Why are we here? What is the purpose of life? Those are the kinds of big questions that Missy Wong, PhD, pondered as a little girl.
The daughter of a surgeon and a teacher, Wong always figured she’d go into medicine — then she watched her dad do a total knee replacement. “I was like, ‘Nope!’” she laughed. “Surgery was definitely not my thing.”
Still, with Wong’s inquisitive mind, science was a natural fit. “I’ve always been curious,” she admitted. “And I’ve always liked understanding how things function.”
Studying biology at the University of Colorado and working in a lab, she found a way to use science to make a positive impact on human life. “My parents instilled in me a desire to leave the world a better place than I found it, and cancer research seemed like a challenging way to do this.”
After receiving a PhD in molecular pathobiology at Wake Forest University, Wong trained at the Washington University School of Medicine before joining OHSU and the Knight Cancer Institute in 2001. In the Department of Cell, Developmental and Cancer Biology, she continues her pursuit of answers — in this case, to questions like, how can we tell if someone has cancer? Are there ways we can find out sooner?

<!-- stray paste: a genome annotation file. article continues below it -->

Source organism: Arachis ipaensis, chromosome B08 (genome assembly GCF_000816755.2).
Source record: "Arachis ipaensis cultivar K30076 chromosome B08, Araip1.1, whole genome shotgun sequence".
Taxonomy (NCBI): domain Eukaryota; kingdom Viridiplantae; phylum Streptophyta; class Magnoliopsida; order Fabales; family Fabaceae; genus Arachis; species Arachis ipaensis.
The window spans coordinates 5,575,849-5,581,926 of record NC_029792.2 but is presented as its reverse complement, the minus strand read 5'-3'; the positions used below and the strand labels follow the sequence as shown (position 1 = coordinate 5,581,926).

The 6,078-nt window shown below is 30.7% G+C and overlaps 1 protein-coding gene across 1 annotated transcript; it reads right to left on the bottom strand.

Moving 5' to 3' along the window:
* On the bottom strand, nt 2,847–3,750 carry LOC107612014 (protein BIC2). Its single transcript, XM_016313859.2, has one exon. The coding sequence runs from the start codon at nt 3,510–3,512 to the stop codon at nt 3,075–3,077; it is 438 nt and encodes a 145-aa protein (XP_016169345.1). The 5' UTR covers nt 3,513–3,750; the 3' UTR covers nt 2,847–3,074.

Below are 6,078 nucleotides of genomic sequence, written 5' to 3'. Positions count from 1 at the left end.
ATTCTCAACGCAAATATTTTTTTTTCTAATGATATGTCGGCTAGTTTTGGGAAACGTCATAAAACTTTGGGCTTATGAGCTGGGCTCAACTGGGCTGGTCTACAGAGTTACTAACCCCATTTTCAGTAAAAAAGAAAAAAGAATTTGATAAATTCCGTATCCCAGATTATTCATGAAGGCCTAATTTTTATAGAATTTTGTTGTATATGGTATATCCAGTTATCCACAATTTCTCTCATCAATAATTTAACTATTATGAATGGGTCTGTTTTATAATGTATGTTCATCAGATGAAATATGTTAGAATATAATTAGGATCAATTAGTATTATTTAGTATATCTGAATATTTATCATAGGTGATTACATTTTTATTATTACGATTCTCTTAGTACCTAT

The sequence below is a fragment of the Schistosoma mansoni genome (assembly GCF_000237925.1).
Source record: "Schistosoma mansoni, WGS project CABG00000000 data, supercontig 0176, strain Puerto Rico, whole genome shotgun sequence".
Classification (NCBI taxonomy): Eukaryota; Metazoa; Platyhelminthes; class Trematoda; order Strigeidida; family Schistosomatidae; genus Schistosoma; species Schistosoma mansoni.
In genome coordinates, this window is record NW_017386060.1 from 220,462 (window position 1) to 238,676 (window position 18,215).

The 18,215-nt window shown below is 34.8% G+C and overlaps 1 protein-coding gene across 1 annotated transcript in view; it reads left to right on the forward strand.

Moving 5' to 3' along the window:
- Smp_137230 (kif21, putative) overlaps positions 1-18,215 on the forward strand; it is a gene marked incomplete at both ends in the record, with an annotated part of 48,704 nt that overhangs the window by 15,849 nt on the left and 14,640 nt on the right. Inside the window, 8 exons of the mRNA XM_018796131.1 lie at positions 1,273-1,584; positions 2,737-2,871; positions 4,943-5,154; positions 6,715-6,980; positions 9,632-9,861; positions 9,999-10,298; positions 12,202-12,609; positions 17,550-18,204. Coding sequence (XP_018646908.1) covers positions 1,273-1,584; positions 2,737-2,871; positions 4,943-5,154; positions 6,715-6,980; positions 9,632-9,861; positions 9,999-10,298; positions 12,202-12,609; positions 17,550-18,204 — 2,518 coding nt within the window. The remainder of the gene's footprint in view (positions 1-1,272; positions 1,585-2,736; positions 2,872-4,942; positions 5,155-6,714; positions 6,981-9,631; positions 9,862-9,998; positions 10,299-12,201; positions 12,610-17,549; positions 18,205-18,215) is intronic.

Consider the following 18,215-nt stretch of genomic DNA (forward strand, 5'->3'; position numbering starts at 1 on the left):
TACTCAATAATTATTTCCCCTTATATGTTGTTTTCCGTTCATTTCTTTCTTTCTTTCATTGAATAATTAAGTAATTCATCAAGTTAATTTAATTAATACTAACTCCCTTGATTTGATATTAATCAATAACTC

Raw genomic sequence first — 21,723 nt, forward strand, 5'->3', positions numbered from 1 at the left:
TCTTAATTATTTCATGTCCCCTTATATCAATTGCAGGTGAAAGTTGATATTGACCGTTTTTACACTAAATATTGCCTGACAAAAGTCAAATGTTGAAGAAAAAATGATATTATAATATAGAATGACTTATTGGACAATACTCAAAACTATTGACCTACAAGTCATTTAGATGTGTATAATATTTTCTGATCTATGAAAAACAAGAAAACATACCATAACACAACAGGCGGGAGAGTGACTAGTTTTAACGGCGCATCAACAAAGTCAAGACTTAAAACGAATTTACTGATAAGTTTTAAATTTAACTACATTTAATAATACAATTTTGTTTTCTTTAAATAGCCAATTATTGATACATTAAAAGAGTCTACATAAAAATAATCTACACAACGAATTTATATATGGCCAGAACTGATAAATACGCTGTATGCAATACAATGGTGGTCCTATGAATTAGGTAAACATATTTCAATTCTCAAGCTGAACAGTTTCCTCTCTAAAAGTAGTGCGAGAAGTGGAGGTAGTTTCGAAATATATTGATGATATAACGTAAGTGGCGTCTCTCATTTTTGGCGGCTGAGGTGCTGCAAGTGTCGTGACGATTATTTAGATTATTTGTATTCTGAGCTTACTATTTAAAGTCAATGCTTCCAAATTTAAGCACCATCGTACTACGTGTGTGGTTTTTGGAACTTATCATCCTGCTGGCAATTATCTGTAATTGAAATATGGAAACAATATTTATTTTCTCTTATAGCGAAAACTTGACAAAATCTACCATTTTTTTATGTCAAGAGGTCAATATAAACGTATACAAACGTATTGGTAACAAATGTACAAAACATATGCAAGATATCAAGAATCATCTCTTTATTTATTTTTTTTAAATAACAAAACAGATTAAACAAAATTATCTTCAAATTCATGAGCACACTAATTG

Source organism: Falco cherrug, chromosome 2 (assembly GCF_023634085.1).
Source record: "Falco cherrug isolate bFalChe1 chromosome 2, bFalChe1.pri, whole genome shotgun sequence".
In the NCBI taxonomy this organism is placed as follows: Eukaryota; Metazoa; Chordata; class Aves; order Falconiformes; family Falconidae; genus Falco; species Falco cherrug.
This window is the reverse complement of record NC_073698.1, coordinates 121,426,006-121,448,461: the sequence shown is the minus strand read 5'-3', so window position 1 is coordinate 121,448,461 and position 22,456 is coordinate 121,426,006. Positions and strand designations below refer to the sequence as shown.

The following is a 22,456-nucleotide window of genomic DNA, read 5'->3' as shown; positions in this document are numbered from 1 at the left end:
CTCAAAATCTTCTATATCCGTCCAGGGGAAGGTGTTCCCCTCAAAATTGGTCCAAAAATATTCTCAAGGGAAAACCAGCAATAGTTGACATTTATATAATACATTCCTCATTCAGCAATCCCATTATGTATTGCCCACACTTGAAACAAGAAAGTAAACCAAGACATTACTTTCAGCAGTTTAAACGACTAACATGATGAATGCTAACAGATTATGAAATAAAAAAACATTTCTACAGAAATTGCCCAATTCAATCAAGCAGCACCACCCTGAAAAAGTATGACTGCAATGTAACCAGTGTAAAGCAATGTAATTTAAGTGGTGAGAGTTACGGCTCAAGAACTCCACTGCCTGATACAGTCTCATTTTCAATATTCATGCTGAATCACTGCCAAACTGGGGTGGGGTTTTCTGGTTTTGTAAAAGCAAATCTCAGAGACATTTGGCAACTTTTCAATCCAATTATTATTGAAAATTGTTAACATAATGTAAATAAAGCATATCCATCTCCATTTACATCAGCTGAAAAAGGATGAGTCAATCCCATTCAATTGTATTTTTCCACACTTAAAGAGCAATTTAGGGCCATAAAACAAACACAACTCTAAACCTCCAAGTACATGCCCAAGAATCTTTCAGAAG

Wong is currently working on a project to develop a biological marker that will lead to earlier cancer diagnosis. “If we can catch cancer early, we give the clinician the best chance to help the patient,” she explained. “Our mission is to develop new ways to detect cancer at the earliest possible stage.”
“Women bring such a unique perspective and a different voice to the conversation. I think the best way to really have progress is to listen to all of the voices.”
The work is generating promising results, and Wong said she’s grateful for the donors who have allowed her team to get this far. “Our science challenges the dogma and sits outside of the box, and novel ideas aren’t easily funded by government agencies. It takes donor funding to develop this science to the point where it is competitive for government funding.”
Throughout her quest for knowledge, Wong knows that for every “a-ha” moment, there are also plenty of setbacks. Those just motivate her to work harder. “We’re scientists, so we’re realists,” she smiled. “There are times when everything goes right and you can see the end game, and then there are times where you’re baffled. That’s when I say, ‘OK, bring it on!’”
As a mother of three, Wong knows that she’s leading by example — and she takes the responsibility seriously. “I’ve always taught my two daughters to stand up and be heard,” she said. “That lesson extends to my son, too; we need to educate our boys to pursue their dreams, but to support women as well.”